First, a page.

Opportunity Cost

This is a term economists use to make you feel bad about your behavior.  If you spent $10 on a delicious dinner, well, see there Ken, that’s $10 you could have invested in the stock market, and now you’d be rich and could have two delicious dinners.  That kind of stuff.

Studying Japanese takes some money, but more importantly, it takes time.  In the 3 to 7 years you spent learning Japanese, you could have learned to play the guitar, and now you’d be in a cool rock band and getting lots of sex.  Or you could have gone to the gym and now you’d have abs of steel, and get lots of sex.  Or gone back to college and had sex.  Contrary to what you might think, learning Japanese will not help you have sex in Japan.  At least not nearly as much as English will.  More on that in a minute.

The Payback

I don’t like the word “problem.”  I prefer “challenge.”  And one of the challenges—oh the hell with it—the problem with Japanese is that it’s pretty much only useful in Japan.  So how long are you going to be in Japan?  Let’s say you turn out to be some super prodigy kind of dude and learn Japanese in just two years.  Great, now I hate you.  Whatever.  If you stay in Japan for two years, then that’s 1:1 and maybe it was worth the time investment.  But what if it takes you five years to learn and you only stay for a year?  See what I’m saying?  I’ve known people who spent years learning Japanese and watching anime and reading manga and then once they got here . . . eh, it wasn’t as great as they thought it’d be, and they went home.  Open window, insert cake.

You Really Don’t Need Japanese

Of the roughly 20 countries I’ve been to, Japan is probably the most set up to accommodate people who don’t speak the local language.  Many foreigners live here with no more than a handful of simple phrases and do just fine.  Lots of signs and menus are in English, and the entire population has received at least six years of English education.  Even if you try to speak Japanese, it may not work.  Sometimes no matter how perfectly you ask a question in Japanese, you’ll get an answer in English, or at least dumbed-down Japanese.  Contrary to many countries that demand you speak the local language, Japan sometimes seems to prefer you don’t speak Japanese.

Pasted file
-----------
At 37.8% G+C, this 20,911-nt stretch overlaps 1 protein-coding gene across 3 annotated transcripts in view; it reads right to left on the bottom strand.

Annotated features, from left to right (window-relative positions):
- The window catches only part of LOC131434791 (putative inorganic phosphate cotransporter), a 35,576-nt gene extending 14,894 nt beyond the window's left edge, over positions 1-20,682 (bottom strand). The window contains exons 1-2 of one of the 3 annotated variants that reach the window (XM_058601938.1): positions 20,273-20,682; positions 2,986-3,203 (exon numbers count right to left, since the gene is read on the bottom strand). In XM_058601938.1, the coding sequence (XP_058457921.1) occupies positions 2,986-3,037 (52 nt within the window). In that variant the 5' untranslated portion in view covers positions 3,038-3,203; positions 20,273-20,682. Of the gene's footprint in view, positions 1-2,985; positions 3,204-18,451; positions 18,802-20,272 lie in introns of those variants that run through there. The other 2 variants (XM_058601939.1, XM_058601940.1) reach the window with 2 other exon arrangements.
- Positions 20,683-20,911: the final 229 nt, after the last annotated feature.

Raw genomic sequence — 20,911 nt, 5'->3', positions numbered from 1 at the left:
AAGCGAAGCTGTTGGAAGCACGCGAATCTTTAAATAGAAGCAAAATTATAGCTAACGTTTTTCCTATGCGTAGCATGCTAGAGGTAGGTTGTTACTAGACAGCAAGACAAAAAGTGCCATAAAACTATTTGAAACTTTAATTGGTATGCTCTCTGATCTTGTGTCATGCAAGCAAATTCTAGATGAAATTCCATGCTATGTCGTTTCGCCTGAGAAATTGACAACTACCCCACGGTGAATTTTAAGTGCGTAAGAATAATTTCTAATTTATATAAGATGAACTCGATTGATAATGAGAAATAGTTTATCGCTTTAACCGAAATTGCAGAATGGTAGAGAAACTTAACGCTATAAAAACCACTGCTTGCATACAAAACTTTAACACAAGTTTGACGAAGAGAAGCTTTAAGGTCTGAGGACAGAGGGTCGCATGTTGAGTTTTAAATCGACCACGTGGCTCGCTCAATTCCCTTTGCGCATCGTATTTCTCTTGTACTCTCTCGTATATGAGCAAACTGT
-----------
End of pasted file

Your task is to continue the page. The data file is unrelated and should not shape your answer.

Japanese can Make you Less Popular

You know David Blaine, the magician guy?  Think about like him at a party.  People see him and they just wig out, like, Wow, David Blaine!  Do some card tricks or hold your breath for ten minutes or something!  And he’s like, Nah, I just want to drink a beer like everybody else.  That would suck, right?  You’d be like, I went to a party with stupid David Blaine and he didn’t even levitate or anything.

Well that’s you in Japan, unless you look super Japanese, and then people will be confused until they figure out you’re secretly white.  Your magic trick is that you can speak English.  That’s what everyone wants you to do.  And every time you do it, and tell them about how big the cheeseburgers are back home and how people wear shoes inside the house, their eyes will light up and they’ll be like, Wow, amazing!

And every time you speak Japanese, people will say, “Oh, your Japanese is so good.”  And then they’ll try to speak English with you.  You can say the most profound thing ever in Japanese, make the funniest joke, talk about the earth being taken over by space robots, whatever—and all you’ll get back is “Heeeeey.”  But say any stupid thing off the top of your head in English and everybody will bust up laughing.  English is a pretty upbeat language; Japanese, eh, not so much.  And when it comes to meeting people of the opposite sex, and potentially even having that sex, well, they don’t want you to be like everybody else.  They want the magic.  Just saying.

Japan Isn’t all That

If you came to Japan for a vacation, you probably had a pretty mind-blowing time.  Everything was new, and everything was interesting.  But it was also, in a sense, free, because you used money you’d saved up or you credit-carded it or something.  Either way, you didn’t have to work in Japan in exchange for the experience you were having.

But once you live and work here, that changes.  You can go clubbing, take trips to onsen, hang out all night in karaoke booths, but you have to work in order to make those things possible.  And the more fun you want to have, the more you have to work.  That realization changes the equation.  It’s not fun for free once you live here.